This is the moment when harsh reality forced its way into my life. The lingering effects? Imposter syndrome: the constant feeling of wondering if I can ever belong in this society, questioning whether or not kindness, friendship and acceptance is truly genuine, or is it pity, a condescension? This is my story of how a tiny, almost non-event can have far reaching and long-lasting effects on a young mind.

Imagining my 12-year-old self now and looking back, I understand why for me this was so complicated, yet at the same time for most a straightforward situation. I looked like the white girls, I wore a grey skirt, had a bob haircut and spoke with a broad Mancunian accent.

However, these were the cultural choices that I made, enabled by my liberal parents who came to England to work. They tried to assimilate into British society, whilst at the same time trying to maintain their identity, religious and cultural heritage. However, my brown skin told them (and me) that I was not really like them at all. The difficulty for me was that I was not like the 'Asian' girls either. Unlike them I wore a skirt with no trousers underneath. I did not wear my hair long in braids, and although I am a Muslim I came from India, not Pakistan.

I never thought of myself as oppressed. The word itself conjured images of chains and cages, but I was. Perhaps this kind of obsequious oppression is the most pernicious. I am not a victim. In fact, I was as culpable as Evette was. I could have chosen to answer back, call it out or make a different choice, no matter how uncomfortable. I did not. Moreover, I spent the next 40 years doing the same as I did when I was 12, sitting silently on the side lines and desperately trying to fit in. This is no longer acceptable.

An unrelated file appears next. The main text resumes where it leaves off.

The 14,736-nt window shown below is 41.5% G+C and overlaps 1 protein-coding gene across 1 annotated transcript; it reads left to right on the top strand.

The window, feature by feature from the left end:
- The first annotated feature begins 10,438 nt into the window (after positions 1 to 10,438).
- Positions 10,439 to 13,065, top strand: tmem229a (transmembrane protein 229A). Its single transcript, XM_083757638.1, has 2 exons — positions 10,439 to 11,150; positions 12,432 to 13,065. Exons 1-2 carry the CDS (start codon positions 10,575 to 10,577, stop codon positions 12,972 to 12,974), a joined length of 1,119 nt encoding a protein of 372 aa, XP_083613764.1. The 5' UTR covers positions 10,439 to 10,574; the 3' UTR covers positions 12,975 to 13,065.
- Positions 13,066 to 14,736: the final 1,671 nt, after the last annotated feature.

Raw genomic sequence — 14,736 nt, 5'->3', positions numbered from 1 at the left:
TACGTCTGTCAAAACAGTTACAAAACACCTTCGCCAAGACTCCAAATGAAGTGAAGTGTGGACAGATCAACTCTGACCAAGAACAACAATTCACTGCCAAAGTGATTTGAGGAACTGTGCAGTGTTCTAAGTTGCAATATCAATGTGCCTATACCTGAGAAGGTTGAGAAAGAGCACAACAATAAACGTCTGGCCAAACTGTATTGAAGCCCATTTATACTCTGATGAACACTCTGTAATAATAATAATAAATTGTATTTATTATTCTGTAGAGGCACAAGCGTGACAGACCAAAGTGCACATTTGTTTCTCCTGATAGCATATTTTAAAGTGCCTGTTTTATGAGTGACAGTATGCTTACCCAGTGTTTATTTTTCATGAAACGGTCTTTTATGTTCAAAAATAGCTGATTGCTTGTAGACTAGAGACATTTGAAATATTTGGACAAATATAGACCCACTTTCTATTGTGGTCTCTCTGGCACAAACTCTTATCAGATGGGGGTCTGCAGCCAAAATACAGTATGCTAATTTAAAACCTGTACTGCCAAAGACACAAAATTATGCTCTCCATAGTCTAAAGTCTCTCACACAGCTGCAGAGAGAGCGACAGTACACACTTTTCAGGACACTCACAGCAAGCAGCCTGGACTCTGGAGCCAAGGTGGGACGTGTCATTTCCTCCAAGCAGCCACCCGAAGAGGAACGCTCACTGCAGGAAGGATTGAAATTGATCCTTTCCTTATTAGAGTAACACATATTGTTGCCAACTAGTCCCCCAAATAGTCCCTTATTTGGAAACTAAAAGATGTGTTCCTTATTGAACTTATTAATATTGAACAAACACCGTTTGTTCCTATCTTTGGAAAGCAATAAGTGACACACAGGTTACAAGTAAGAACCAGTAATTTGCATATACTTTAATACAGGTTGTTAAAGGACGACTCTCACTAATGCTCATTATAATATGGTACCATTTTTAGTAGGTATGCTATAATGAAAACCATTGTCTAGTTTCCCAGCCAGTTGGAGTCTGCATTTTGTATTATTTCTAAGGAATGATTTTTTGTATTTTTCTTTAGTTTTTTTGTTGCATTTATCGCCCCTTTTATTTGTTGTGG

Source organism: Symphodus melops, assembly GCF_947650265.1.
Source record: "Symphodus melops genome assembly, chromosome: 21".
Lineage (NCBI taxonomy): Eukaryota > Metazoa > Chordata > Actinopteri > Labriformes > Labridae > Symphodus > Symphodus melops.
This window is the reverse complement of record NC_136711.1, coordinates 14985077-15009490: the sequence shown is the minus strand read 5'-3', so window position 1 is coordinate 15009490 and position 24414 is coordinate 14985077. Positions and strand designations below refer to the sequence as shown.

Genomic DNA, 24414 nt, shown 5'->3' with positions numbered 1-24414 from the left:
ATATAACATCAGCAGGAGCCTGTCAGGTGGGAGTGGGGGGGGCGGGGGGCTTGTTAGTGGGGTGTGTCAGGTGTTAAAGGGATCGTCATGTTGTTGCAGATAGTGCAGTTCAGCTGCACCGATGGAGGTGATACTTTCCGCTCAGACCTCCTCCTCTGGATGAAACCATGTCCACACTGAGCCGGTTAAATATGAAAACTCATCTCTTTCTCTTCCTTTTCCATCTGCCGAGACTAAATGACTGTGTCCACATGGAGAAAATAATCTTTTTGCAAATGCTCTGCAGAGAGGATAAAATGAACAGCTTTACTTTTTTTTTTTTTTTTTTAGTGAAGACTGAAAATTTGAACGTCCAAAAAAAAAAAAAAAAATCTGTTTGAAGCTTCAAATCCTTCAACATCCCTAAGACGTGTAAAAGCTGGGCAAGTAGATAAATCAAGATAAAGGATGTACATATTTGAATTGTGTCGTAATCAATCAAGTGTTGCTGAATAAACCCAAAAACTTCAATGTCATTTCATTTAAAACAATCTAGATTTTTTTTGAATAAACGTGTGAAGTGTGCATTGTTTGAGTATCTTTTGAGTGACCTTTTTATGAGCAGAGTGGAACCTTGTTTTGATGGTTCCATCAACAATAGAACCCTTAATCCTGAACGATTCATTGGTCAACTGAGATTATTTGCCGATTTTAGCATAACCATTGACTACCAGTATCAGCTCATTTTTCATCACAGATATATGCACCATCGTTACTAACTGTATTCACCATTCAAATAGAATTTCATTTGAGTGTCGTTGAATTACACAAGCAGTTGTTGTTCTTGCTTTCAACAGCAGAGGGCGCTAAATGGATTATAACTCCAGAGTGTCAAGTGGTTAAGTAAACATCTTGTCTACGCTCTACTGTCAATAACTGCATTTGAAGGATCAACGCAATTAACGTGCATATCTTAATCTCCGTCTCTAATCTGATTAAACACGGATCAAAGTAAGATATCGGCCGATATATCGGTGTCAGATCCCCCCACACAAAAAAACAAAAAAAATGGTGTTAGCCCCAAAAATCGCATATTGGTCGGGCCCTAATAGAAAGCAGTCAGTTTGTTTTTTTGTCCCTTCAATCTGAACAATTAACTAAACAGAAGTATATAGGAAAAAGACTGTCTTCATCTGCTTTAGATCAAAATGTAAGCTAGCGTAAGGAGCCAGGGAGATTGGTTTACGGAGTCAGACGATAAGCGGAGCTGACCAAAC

So, there are two sides to this story and two sets of accountability and responsibility. I must now be responsible. It is never too late to stand up and take part. I am compelled to vehemently add my voice to the many voices, who call for understanding and acceptance, and to seek to eradicate the prejudices and biases that the young might have today.

My commitment is to stand up and call it out when I or others like me do not feel heard. I will no longer allow myself to be invisible. I will not change who I am or how I look to simply fit in.

I am Tasnim Husain Curtis. Accept me or not...

About the author

Head and shoulders of woman in blue top smiling
Tasnim is a Senior Lecturer in the Institute of Education in the University of Winchester. She has worked in Education for 23 years as a secondary school science teacher in the South East of England, a Teaching and Learning Adviser for Southampton Local Authority and as a Senior Leader in Southampton. She has a passion for developing the expertise of young teachers and promoting excellence through continuing professional development. Her research interests are coaching and anti-racist education.

Decolonising the Curriculum at the University of Winchester
As we celebrate Black History Month, the University of Winchester's How Do We "Decolonise the Curriculum"? series of events brings together and gives a platform to the important and wide-ranging decolonising work and research that our colleagues and students are engaged in across the institution. It asks: 'what does it mean to decolonise?' and intends to provide a space in which we, as a University community, can learn, explore and reflect upon decolonising practice together.